Updated: Jun 2, 2022
I’m a huge fan of Tai Chi and Chi Gung! I’ve had the honor and privilege of studying with several Tai Chi Masters and high level teachers, most notably Grandmaster William CC Chen who is a living legend in the Tai Chi world.
One of the most profound things I’ve taken from tai chi is how it cultivates greater awareness of how you move and handle resistance. Most of us pay so little attention to how we move throughout the day. We just throw or drag our body around until we get injured, then we ask ourselves, “how the hell did that happen?”
I see this in the gym and in fitness classes all the time. I call it the “workout, check-out syndrome.” Some openly admit to this with comments like, “I just want to get it over withy” or “I’m just trying to get through this.” I can always tell when someone is in this zone because their body lacks integrity, flopping around like a fish out of water, and they often unconsciously hold their breath.
Cultivating awareness creates a powerful connection between your breath and movement. This connection has helped me experience a more natural, spring-like effect in my movement, influencing everything from how I perform a box jump to how I place my daughter in her car seat.
The next time you’re working out, ask yourself, “where is my attention?” Are you thinking about that board meeting at 10am or what you’re having for lunch at 12pm, gripping and bracing in your body and mind just waiting for it to be over? Or are you truly experiencing what is going on in your body, staying present and attentive?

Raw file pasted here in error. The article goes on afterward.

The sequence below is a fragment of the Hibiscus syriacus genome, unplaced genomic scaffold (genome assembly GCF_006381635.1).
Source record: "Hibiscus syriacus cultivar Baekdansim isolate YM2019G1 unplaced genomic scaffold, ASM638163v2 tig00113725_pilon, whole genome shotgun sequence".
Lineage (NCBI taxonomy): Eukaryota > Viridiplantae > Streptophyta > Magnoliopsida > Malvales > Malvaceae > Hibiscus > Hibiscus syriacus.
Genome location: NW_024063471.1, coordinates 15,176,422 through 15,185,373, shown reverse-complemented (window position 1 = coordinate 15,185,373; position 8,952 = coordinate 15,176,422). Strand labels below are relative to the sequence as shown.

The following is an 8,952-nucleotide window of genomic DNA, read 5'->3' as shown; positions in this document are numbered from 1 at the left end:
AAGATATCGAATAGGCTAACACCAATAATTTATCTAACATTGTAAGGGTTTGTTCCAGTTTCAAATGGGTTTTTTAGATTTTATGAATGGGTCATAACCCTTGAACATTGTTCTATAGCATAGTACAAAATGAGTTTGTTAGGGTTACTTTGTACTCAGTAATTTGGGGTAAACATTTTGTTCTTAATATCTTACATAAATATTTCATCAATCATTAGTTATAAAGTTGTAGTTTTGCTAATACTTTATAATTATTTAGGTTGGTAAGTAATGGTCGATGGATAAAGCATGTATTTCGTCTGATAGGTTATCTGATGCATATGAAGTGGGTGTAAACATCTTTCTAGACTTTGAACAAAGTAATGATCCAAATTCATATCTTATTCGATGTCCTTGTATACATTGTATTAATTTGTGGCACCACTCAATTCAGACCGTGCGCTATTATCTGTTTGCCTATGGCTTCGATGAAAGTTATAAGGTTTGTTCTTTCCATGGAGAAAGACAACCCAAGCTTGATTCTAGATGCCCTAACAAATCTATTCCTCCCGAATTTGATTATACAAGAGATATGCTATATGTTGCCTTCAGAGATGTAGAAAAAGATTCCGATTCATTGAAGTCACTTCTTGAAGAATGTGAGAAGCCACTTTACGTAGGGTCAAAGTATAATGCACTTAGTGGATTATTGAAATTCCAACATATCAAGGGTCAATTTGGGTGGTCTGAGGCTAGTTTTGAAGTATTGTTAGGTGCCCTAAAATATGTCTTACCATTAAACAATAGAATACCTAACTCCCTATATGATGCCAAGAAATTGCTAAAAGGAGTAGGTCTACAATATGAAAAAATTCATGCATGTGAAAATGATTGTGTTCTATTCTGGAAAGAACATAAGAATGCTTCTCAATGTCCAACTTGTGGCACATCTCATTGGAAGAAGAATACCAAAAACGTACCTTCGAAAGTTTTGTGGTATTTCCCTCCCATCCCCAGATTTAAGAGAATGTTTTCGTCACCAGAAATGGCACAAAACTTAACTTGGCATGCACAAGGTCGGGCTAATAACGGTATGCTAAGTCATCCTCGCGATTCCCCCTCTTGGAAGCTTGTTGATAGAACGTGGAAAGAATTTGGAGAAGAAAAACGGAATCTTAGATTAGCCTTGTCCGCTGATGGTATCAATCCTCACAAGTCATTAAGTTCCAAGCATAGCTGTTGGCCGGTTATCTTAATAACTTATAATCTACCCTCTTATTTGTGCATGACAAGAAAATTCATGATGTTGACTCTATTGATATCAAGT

If you find your attention is not in your body experiment with bringing it there. Slow down what you’re doing and connect with your breath. Generally, exhale as you meet resistance and inhale when that resistance is released. This differs to some degree depending on what you’re doing (e.g., heavy deadlifting) but it’s a good rule of thumb. Slowing down really helps to cultivate both of these.
I tell my students and clients to stay in control of their body and often ask them how something feels, especially when they are trying something new or if we are making any modifications. This is for their feedback and, more importantly, to get them to sense what is happening in their body. To get them to tune in, not out.
Ask yourself the same. Check in with your body, what is your spine doing? Are you hunched over or are your hips, torso, shoulders and head in alignment? Do you feel tension or are you bracing in areas like the jaw and neck that are not involved in the exercises or activity you're doing? Can you let this tension go?
This is only one aspect of how practicing tai chi and chi gung have influenced my life. It also helps me cultivate a more relaxed, grounded and centered state, allowing me to be a little less reactive and a little more responsive. This has had a profound effect on my relationship with my self, others and life. More to come on that!...
The video below is an intro to some basic chi gung movements. Try these out with the breathing cues and let me know what you think. Also, let me know if you’d like more of these videos.